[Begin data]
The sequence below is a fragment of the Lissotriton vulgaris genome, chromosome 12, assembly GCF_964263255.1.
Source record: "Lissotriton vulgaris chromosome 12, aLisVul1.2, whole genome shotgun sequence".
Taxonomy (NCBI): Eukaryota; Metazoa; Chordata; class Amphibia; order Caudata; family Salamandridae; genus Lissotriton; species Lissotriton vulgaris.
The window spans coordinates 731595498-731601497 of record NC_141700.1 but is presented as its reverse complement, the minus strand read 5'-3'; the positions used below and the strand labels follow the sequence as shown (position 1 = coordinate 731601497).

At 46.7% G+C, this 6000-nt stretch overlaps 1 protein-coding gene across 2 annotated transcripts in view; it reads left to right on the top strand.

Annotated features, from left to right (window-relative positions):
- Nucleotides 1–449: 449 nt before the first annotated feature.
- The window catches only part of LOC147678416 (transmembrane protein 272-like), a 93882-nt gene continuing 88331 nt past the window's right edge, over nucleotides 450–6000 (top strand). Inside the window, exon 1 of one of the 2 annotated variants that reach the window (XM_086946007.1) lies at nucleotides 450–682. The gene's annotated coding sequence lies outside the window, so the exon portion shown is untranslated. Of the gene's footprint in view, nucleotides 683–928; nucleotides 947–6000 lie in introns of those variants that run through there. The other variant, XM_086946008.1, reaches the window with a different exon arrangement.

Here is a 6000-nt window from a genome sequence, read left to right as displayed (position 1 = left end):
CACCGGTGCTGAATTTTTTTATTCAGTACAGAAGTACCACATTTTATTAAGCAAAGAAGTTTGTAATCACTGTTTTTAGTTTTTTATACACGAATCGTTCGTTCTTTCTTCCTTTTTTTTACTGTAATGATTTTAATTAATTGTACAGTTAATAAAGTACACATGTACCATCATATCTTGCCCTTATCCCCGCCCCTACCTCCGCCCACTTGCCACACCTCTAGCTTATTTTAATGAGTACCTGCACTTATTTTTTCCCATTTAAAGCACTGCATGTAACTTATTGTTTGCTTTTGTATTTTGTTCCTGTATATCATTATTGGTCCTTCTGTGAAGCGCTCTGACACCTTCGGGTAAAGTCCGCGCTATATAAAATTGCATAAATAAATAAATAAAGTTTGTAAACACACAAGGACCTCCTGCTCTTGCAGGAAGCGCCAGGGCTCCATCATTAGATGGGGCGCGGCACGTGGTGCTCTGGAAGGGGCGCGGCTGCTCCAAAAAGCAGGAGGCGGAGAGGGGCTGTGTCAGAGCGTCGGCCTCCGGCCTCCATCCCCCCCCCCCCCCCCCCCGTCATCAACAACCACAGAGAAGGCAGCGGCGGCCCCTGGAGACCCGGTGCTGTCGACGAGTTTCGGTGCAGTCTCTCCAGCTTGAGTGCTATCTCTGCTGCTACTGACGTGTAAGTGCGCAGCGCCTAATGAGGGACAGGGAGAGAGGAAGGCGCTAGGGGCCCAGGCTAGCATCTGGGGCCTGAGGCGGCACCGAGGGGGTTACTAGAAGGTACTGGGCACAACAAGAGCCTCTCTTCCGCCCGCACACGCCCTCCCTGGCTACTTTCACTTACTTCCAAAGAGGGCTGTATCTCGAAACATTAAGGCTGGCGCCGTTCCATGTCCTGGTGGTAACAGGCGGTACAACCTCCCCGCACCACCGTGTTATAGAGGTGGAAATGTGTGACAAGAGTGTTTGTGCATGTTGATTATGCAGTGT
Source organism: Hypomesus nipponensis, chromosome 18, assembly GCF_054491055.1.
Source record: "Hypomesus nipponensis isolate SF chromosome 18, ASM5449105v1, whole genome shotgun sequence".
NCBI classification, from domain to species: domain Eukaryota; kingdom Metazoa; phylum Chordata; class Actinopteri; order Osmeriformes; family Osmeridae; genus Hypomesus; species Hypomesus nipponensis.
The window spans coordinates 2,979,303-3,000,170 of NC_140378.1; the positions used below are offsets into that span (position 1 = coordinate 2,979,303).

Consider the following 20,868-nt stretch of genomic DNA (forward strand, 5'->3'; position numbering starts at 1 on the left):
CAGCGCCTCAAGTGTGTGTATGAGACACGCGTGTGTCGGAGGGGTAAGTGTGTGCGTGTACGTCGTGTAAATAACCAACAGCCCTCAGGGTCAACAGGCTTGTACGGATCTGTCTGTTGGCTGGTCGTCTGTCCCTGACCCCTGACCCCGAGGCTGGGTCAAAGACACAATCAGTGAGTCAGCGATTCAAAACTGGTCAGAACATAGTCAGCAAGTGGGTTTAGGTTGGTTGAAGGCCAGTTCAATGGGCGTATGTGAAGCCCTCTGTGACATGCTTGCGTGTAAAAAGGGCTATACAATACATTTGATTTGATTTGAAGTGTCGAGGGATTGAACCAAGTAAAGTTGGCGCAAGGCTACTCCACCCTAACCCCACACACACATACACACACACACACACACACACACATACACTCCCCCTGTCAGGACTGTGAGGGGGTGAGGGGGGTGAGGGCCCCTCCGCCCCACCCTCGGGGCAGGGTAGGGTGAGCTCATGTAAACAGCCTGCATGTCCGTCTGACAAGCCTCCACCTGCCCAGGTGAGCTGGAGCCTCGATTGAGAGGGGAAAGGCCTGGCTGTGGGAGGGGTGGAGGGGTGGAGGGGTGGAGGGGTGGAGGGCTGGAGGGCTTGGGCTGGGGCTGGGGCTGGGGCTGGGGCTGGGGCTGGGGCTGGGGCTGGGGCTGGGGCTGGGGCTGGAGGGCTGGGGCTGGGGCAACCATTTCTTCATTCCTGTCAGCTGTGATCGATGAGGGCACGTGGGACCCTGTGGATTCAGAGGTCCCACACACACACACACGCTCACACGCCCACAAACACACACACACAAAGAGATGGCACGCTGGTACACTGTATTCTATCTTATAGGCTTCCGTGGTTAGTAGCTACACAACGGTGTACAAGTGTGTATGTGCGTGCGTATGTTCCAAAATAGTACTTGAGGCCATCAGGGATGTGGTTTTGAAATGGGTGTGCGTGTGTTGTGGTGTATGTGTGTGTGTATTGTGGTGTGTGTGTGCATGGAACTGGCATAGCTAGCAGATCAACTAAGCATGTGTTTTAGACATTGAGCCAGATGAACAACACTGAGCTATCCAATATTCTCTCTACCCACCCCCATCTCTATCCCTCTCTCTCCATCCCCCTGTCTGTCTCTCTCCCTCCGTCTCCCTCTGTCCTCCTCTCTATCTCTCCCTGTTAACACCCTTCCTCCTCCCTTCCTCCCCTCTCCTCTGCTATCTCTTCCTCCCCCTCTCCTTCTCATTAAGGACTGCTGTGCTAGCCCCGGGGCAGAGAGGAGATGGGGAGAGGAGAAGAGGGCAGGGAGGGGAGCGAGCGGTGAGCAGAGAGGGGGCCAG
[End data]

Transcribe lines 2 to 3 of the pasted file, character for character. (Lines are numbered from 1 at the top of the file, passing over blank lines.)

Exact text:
Source record: "Lissotriton vulgaris chromosome 12, aLisVul1.2, whole genome shotgun sequence".
Taxonomy (NCBI): Eukaryota; Metazoa; Chordata; class Amphibia; order Caudata; family Salamandridae; genus Lissotriton; species Lissotriton vulgaris.